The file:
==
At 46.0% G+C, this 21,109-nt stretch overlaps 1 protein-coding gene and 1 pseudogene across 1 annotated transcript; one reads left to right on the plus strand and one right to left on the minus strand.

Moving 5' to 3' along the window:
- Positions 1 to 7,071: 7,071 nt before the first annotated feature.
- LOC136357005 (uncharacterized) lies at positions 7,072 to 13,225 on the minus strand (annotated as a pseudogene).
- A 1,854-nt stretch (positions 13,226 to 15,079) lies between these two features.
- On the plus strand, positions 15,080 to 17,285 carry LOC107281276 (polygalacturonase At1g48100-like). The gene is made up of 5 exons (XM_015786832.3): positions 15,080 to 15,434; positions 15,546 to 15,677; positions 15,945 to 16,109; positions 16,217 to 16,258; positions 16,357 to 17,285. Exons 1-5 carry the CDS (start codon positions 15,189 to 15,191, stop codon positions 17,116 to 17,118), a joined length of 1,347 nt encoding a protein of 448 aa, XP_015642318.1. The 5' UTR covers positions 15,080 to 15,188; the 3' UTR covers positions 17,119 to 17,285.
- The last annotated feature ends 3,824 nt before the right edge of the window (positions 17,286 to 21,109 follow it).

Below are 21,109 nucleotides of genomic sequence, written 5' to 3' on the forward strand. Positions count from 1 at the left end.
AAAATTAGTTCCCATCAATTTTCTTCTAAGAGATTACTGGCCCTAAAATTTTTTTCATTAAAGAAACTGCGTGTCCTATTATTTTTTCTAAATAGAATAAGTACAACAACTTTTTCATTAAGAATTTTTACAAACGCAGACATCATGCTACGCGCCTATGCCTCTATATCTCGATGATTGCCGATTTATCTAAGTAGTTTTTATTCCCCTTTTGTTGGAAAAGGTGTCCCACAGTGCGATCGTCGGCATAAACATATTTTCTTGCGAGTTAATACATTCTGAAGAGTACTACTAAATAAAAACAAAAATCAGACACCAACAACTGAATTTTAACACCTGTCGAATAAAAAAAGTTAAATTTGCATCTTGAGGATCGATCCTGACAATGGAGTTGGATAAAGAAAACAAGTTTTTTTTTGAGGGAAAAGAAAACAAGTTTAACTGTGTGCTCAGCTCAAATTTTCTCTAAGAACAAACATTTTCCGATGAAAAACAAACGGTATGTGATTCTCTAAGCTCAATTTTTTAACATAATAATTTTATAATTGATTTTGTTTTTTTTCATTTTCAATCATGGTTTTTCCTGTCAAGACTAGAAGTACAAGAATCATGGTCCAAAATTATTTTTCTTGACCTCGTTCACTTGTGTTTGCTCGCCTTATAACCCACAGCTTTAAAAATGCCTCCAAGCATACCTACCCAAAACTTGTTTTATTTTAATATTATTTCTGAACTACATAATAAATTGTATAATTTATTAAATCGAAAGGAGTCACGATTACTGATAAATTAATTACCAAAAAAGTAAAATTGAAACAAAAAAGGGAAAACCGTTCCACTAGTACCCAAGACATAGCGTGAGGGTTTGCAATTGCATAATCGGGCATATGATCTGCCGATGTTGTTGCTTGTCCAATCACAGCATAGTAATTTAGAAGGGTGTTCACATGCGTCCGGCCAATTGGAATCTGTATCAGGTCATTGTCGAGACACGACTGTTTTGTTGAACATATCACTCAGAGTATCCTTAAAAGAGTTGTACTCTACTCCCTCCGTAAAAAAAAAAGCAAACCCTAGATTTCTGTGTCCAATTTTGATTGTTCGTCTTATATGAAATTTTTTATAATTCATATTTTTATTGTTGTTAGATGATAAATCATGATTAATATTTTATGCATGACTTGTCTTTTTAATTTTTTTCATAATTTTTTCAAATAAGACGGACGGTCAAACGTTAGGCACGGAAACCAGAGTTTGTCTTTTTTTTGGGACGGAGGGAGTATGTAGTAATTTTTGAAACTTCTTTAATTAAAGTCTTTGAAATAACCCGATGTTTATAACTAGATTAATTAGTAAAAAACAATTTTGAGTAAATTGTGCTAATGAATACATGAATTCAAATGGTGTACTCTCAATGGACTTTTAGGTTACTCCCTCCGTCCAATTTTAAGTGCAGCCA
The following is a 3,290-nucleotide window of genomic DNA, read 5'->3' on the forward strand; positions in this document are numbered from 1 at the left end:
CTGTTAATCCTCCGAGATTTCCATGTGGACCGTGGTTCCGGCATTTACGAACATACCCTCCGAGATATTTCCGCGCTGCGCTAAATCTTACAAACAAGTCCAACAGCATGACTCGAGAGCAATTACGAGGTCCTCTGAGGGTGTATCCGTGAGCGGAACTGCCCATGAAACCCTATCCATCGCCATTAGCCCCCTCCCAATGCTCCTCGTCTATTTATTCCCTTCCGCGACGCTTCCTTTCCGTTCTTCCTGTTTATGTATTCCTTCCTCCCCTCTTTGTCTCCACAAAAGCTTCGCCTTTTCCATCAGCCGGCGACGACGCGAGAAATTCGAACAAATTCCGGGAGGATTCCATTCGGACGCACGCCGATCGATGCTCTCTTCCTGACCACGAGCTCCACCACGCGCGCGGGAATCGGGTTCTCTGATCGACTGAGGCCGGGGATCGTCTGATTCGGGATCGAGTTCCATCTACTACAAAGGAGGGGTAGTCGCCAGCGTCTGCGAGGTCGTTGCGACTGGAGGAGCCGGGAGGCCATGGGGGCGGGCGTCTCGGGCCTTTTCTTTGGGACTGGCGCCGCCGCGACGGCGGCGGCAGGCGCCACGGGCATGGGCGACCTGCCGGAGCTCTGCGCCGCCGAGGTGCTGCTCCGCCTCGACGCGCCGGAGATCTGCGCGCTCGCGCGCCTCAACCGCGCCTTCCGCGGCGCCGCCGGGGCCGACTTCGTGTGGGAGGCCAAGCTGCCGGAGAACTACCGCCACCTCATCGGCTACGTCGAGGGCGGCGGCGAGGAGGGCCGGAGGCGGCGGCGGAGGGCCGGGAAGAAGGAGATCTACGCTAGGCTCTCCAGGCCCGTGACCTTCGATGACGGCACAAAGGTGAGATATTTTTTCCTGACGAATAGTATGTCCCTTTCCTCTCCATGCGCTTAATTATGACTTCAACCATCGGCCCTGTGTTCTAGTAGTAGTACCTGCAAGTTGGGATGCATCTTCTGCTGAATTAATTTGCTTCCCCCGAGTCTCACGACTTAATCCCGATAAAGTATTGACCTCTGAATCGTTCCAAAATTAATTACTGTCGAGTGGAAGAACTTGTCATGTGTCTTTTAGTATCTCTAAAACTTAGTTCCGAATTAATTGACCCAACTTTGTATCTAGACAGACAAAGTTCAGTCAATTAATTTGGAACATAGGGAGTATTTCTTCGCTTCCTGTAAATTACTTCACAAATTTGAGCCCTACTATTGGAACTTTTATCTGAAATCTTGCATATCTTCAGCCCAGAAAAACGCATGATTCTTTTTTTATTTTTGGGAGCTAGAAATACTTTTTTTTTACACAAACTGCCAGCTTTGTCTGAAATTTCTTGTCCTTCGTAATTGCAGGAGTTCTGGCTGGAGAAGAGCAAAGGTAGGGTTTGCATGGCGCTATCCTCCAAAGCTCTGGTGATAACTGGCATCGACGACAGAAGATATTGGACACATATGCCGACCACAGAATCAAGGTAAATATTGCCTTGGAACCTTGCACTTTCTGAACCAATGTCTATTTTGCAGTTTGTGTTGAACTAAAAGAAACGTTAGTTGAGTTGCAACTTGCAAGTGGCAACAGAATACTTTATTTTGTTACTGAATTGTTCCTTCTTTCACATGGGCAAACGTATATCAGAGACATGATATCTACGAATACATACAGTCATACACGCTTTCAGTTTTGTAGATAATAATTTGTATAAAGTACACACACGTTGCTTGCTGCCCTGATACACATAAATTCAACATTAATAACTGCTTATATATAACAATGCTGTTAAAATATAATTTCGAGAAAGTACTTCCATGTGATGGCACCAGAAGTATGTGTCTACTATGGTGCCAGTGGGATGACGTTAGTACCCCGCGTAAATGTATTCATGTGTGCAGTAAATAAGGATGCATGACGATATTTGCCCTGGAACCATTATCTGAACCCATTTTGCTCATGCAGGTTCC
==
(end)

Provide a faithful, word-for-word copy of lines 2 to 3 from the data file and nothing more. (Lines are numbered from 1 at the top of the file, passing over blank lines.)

Moving 5' to 3' along the window:
- Positions 1 to 7,071: 7,071 nt before the first annotated feature.